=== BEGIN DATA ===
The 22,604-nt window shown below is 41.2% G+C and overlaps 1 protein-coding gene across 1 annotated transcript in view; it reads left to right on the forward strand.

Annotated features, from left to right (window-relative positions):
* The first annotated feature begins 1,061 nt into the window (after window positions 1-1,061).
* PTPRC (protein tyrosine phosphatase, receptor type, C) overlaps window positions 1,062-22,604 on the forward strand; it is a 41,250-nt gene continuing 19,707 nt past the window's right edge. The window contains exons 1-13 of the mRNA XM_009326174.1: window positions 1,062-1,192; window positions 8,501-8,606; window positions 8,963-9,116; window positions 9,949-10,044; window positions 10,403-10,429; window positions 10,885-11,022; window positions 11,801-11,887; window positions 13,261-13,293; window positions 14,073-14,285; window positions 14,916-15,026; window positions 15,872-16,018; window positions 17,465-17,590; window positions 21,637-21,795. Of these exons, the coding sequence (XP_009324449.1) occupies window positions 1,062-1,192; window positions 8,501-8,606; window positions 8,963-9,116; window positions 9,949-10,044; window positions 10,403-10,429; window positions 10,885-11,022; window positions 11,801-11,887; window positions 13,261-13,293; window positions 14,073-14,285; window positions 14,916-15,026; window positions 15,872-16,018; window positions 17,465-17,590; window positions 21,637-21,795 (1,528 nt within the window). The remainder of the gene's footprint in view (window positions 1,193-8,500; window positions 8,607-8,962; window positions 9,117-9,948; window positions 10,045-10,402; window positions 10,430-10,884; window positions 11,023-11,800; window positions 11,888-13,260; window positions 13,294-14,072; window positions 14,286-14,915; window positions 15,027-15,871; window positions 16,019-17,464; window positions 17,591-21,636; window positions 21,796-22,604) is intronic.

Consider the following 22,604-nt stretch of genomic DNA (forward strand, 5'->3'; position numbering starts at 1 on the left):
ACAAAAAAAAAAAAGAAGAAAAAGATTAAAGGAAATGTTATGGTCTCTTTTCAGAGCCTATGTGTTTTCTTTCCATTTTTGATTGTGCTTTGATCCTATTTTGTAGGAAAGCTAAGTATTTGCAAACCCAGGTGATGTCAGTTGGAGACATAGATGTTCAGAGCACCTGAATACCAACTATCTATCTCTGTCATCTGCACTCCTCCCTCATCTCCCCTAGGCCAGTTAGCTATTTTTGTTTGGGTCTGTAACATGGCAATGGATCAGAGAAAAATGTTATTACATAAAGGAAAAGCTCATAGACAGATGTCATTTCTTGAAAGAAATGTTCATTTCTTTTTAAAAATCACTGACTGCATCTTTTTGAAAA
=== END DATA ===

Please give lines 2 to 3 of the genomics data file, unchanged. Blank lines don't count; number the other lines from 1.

Annotated features, from left to right (window-relative positions):
* The first annotated feature begins 1,061 nt into the window (after window positions 1-1,061).